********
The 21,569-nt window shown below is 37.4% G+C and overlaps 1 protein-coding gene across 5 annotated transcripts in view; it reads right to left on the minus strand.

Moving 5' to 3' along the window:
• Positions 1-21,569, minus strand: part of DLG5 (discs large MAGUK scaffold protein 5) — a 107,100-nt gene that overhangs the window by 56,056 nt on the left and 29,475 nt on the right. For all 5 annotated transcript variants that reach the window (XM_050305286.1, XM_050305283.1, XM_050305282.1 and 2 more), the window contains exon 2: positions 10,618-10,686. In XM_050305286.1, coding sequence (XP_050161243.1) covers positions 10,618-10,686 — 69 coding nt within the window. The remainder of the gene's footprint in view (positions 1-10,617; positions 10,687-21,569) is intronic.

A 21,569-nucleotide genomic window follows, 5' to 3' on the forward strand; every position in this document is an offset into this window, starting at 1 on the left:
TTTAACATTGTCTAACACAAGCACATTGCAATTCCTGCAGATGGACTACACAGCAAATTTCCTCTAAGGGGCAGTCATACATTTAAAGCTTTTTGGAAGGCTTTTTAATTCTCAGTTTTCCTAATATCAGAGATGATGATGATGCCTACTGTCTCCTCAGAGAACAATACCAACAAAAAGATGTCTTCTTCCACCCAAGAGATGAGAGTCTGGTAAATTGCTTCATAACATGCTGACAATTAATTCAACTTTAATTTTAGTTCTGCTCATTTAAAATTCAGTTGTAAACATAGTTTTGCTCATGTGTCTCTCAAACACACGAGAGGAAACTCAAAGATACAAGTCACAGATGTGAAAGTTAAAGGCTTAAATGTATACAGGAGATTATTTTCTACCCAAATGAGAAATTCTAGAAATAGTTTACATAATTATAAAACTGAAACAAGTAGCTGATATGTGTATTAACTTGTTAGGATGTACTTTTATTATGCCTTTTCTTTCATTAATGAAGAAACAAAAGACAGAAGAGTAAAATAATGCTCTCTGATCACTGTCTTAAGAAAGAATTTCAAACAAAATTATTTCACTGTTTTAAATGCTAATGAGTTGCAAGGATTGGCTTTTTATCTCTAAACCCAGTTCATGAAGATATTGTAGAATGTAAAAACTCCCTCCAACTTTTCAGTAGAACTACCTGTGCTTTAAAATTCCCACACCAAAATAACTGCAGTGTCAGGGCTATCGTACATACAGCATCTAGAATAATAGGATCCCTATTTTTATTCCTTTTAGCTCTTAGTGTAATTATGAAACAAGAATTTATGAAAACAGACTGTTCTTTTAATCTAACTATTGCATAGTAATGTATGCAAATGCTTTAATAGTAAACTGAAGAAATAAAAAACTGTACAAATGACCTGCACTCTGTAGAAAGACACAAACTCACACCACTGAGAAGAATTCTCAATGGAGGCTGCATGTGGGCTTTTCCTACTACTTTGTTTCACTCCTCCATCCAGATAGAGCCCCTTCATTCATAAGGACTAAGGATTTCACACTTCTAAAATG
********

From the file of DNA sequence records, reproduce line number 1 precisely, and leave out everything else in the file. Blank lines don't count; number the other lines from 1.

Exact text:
The 21,569-nt window shown below is 37.4% G+C and overlaps 1 protein-coding gene across 5 annotated transcripts in view; it reads right to left on the minus strand.